Ocean Art Photo Competition 2019 Judges Comments

By Ocean Art Judges

The Ocean Art Underwater Photo Competition is one of the most prestigious underwater photo contests in the world, attracting some of the world's most talented photographers. 16 different categories ensure a fun competition for all camera classes and disciplines of underwater photography. This year we had two new exciting categories - Blackwater and Conservation.

If you haven't yet, be sure to check out the 2019 Ocean Art Contest Winners.

Ocean Art would not be possible without our esteemed judging panel, who have decades of experience and some of the most prestigious awards in diving, photo, and video industries.

Here is what our judges had to say about this year's competition.


Marty Snyderman


The author of Dive Training magazine's Behind the Lens column, Marty Snyderman has made his living as an underwater photographer, photography instructor, author, and speaker for close to 40 years. He has won many prestigious awards (including an Emmy) and has been featured in many top publications worldwide.


The first thing I would like to say to everyone that entered the 2019 Ocean Art Photography Contest is thank you for your participation. I was honored to be a judge. There were so many wonderful images in every category that it makes judging ridiculously difficult. Certainly, I want to congratulate the Best of Show honoree, the winners and those that were also recognized as place winners in all of the categories, and everyone that received an honorable mention. Kudos to you!

Although I disagreed at times with all of my fellow judges, I have nothing but respect for their skill as photographers and the seriousness with which they take their responsibilities as judges. Martin, Tony, and Scott are a pleasure to work with, and any disagreements we have simply illustrate that even though all of us are professional underwater photographers, we have different styles and tastes and judging is subjective.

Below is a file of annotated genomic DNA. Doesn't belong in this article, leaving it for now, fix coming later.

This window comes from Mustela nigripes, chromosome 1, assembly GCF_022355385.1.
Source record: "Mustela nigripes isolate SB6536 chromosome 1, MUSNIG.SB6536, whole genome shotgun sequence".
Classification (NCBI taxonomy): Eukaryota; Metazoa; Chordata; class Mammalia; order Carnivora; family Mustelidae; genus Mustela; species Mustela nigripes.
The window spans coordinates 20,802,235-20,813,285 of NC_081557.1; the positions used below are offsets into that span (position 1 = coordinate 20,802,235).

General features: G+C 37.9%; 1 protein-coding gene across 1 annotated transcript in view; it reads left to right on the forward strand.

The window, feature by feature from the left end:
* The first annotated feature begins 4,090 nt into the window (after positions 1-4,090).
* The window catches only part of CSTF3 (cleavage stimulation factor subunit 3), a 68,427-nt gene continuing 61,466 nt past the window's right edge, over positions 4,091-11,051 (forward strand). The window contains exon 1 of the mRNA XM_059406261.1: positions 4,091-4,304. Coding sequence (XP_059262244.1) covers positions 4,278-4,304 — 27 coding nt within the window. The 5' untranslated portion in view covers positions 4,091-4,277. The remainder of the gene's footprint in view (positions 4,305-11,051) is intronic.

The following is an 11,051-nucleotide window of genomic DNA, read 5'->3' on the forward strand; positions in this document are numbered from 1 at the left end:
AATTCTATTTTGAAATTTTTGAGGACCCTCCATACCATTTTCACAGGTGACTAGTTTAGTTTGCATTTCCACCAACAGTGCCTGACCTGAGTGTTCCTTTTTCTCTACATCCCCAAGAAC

If you entered but did not have an image that was recognized, there is absolutely no reason in the world to get down on yourself about it  There were a lot of images that made one judge or another say something like “I wish that was my shot”, and not all of those images were honored in the end. As far as I am concerned, the most important aspect of photography is to enjoy the entire process, not just your processed images. None of us will ever be the finished product as there will always be room for improvement.

With regard to any tips I might have for anyone entering a contest in the future, the following is my two cents worth: Be sure you understand the criteria for each category and abide by the rules. I suggest that you avoid entering similar images, especially similar images in the same category. Be careful about getting too heavy-handed with the vibrance and saturation sliders in post-production. To my eyes, but not always to the eyes of my fellow judges, the colors in a number of images were so “punched up” that the image did not have a natural appearance. Have fun! And please enter again next year. I think I am speaking for all of the judges when I say that we thoroughly enjoy seeing your work and find the images to be very inspiring. So, thank you!

Here’s to a Happy, Healthy, Safe, Photography - Filled 2020 for All!


Martin Edge


Author of "The Underwater Photographer," a best selling book on learning underwater photography.


We (the judges) get to see every single entry which is submitted to the Ocean Art competition, but with so many images to pore over during the first round, your images have to be nothing short of eye catching, stunning, remarkable, and extraordinary all rolled into one. Only this sort of standard will see you into round two.  When you get there you should make a point of congratulating yourself for your achievement. You have done very well indeed!

In the 2nd round, we continue to critique and savor those images, which I may have overlooked but which Tony, Marty and Scott may have picked up on.  Likewise, images continue to be discounted for errors in exposure, focus, composition and obvious signs of critter fiddling and the like.  At this stage the quality is exceptionally high and we don’t go looking for errors as a matter of course, after all, we have championed our own favorites through the process, so small errors tend to find us as we continue to explore round 2 images yet again.